That can be a disastrous solution, says Curtis Musall, regional sales manager, Munters Southeast, Norcross, GA. "Oversizing the cooling equipment actually makes the problem worse, because you will overcool the space. That makes the relative humidity go up higher, and then your cooling equipment will shut off, moisture will build up, and the cooling equipment will come on again," says Musall.

It's true that cooling equipment functions as a dehumidifier, condensing the moisture out of the air. However, to also lower the relative humidity, it would be necessary to provide reheat after the cooling coil, which usually results in increased utility bills. Basically, when you combine outside air and high moisture loads, mechanical cooling can't do it all.

Another factor to think about is the newer types of building materials and methods being used in new construction. "Building methods are a lot better, and buildings themselves are more sealed to the outside. If there's moisture buildup inside the building, there's a possibility you can actually start to deteriorate some of the building materials," notes Musall.

Hayes adds that more efficient lighting, windows, and building skin are definitely creating dehumidification problems. That's because the higher efficiency components bring down the sensible load on that building, but the latent load remains constant, because there's still the same amount of outside air coming in. "That's changed sensible heat ratios, which makes dehumidification more difficult for engineers to handle," says Hayes.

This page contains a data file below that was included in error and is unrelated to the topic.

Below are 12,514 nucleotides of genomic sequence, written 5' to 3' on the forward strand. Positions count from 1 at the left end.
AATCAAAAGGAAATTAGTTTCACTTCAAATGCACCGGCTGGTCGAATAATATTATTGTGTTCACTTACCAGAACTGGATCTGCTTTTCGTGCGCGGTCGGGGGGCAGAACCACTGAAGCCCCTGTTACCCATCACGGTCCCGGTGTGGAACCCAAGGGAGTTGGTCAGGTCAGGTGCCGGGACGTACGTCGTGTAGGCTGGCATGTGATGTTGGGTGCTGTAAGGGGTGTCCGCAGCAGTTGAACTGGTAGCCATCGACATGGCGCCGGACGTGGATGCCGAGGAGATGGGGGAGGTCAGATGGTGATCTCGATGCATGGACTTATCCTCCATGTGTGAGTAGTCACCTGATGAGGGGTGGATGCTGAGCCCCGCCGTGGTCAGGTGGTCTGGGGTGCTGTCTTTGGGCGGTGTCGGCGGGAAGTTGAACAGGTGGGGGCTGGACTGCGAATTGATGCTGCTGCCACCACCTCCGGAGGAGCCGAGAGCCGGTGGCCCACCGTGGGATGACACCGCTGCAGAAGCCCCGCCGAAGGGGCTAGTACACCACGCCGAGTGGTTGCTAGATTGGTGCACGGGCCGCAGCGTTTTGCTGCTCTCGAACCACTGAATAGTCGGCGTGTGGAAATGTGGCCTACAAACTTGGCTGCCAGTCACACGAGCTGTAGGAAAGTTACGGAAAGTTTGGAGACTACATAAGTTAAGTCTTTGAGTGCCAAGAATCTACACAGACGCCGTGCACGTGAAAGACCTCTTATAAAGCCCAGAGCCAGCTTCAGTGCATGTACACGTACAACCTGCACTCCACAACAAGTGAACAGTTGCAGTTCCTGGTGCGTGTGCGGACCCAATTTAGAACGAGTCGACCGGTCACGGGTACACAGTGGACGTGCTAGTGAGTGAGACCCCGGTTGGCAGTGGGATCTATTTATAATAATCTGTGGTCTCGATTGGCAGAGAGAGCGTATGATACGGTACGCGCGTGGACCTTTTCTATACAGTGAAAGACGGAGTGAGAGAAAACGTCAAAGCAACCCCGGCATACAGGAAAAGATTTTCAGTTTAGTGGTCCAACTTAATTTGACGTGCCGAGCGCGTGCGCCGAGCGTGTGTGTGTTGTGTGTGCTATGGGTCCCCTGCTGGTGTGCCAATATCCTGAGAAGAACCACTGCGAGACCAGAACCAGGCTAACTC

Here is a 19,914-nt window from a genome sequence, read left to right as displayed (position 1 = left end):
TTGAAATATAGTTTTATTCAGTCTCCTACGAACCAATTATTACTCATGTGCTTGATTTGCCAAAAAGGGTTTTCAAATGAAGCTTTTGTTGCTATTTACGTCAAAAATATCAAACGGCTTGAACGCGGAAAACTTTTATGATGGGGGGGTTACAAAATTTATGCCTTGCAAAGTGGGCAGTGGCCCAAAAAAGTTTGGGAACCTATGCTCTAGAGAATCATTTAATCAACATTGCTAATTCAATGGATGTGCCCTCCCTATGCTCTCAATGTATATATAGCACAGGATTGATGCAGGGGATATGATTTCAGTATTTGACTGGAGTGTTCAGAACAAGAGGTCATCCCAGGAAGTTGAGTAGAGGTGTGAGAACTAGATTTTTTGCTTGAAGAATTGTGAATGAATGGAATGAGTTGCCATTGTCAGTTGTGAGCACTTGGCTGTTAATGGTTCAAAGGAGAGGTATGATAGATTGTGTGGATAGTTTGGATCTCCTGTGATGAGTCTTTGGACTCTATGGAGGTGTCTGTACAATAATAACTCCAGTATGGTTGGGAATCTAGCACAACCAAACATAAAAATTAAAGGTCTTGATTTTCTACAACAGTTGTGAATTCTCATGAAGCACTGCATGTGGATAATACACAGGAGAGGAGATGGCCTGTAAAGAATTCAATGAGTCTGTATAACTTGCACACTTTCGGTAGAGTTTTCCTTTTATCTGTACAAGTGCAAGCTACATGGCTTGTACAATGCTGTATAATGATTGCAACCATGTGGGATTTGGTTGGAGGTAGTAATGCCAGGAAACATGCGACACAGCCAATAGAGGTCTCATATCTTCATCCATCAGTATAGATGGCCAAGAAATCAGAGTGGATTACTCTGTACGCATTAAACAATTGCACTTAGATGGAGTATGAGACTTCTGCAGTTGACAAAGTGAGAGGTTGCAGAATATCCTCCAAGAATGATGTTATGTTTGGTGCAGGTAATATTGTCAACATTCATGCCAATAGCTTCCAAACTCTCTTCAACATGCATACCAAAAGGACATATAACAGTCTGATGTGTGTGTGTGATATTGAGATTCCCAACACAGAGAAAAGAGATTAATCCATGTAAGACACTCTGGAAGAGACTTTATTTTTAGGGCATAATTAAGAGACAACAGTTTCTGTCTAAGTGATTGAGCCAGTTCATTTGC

Schools and theaters are some of the applications that have found dehumidification equipment to be necessary with the increased ventilation rates prescribed by Standard 62-99. "Buildings like auditoriums, which have a high people occupancy, have not worked out so well since the change in the standard. I think some engineers have seen that they've had problems, and now they're going back to see why that is," says Hayes.

It's more difficult to get dehumidification equipment into office buildings and retail spaces, even though it may be necessary. That's because the owner of the building rarely occupies it, or else it's a developer who builds it and wants to put in the least expensive type of equipment. Another factor is that office buildings have less outside air per square footage, and people are usually spread out more than in a movie theater or school gymnasium. But untreated outside air can still cause problems, no matter what application you're talking about.

More Equipment - Less First Cost

Some engineers may not even consider dehumidification equipment, believing that it's too expensive for the building owner to swallow. Nothing could be further from the truth, according to Ben Tritt, P.E., vice president, Des Champs Laboratories, Natural Bridge Station, VA. "A lot of times you can reduce the sensible load by supplying slightly cooler and drier outdoor air. That allows you to downsize your conventional equipment, so that the cost of the installation, if it's properly engineered, can be about the same as just a straight conventional system that would be sized to handle the full outdoor air load."